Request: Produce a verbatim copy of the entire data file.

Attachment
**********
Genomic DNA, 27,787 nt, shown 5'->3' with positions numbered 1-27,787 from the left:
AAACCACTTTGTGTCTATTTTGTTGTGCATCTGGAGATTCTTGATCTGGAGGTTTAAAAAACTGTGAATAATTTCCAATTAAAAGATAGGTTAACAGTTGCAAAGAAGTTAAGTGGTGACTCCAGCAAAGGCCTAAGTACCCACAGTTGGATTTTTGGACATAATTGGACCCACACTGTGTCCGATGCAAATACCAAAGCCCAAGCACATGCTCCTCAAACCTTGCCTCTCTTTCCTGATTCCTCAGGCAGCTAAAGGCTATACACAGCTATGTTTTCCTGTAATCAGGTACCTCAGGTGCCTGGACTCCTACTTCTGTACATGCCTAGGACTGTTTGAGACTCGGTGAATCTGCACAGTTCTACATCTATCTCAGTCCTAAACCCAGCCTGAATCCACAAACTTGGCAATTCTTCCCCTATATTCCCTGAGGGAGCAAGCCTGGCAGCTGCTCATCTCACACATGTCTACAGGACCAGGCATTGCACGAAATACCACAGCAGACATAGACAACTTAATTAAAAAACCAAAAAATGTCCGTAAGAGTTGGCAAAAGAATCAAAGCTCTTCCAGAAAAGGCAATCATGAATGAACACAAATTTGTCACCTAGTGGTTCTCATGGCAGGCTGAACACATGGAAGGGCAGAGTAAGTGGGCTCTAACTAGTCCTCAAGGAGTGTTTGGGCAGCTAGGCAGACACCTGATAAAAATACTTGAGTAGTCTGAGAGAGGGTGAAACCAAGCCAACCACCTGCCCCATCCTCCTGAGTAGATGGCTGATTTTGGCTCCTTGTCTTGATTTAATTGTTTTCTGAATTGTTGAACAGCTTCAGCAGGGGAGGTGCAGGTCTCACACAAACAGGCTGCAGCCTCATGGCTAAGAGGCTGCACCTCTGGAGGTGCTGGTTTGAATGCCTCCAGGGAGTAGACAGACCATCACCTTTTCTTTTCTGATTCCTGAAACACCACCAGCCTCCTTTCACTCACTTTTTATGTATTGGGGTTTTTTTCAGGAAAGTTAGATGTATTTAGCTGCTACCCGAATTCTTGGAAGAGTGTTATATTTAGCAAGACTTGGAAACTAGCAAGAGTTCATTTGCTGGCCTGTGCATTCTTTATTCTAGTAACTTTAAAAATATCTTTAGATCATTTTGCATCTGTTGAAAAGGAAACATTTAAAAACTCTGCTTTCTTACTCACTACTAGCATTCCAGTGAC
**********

Genomic DNA, 27,787 nt, shown 5'->3' with positions numbered 1-27,787 from the left:
AAACCACTTTGTGTCTATTTTGTTGTGCATCTGGAGATTCTTGATCTGGAGGTTTAAAAAACTGTGAATAATTTCCAATTAAAAGATAGGTTAACAGTTGCAAAGAAGTTAAGTGGTGACTCCAGCAAAGGCCTAAGTACCCACAGTTGGATTTTTGGACATAATTGGACCCACACTGTGTCCGATGCAAATACCAAAGCCCAAGCACATGCTCCTCAAACCTTGCCTCTCTTTCCTGATTCCTCAGGCAGCTAAAGGCTATACACAGCTATGTTTTCCTGTAATCAGGTACCTCAGGTGCCTGGACTCCTACTTCTGTACATGCCTAGGACTGTTTGAGACTCGGTGAATCTGCACAGTTCTACATCTATCTCAGTCCTAAACCCAGCCTGAATCCACAAACTTGGCAATTCTTCCCCTATATTCCCTGAGGGAGCAAGCCTGGCAGCTGCTCATCTCACACATGTCTACAGGACCAGGCATTGCACGAAATACCACAGCAGACATAGACAACTTAATTAAAAAACCAAAAAATGTCCGTAAGAGTTGGCAAAAGAATCAAAGCTCTTCCAGAAAAGGCAATCATGAATGAACACAAATTTGTCACCTAGTGGTTCTCATGGCAGGCTGAACACATGGAAGGGCAGAGTAAGTGGGCTCTAACTAGTCCTCAAGGAGTGTTTGGGCAGCTAGGCAGACACCTGATAAAAATACTTGAGTAGTCTGAGAGAGGGTGAAACCAAGCCAACCACCTGCCCCATCCTCCTGAGTAGATGGCTGATTTTGGCTCCTTGTCTTGATTTAATTGTTTTCTGAATTGTTGAACAGCTTCAGCAGGGGAGGTGCAGGTCTCACACAAACAGGCTGCAGCCTCATGGCTAAGAGGCTGCACCTCTGGAGGTGCTGGTTTGAATGCCTCCAGGGAGTAGACAGACCATCACCTTTTCTTTTCTGATTCCTGAAACACCACCAGCCTCCTTTCACTCACTTTTTATGTATTGGGGTTTTTTTCAGGAAAGTTAGATGTATTTAGCTGCTACCCGAATTCTTGGAAGAGTGTTATATTTAGCAAGACTTGGAAACTAGCAAGAGTTCATTTGCTGGCCTGTGCATTCTTTATTCTAGTAACTTTAAAAATATCTTTAGATCATTTTGCATCTGTTGAAAAGGAAACATTTAAAAACTCTGCTTTCTTACTCACTACTAGCATTCCAGTGAC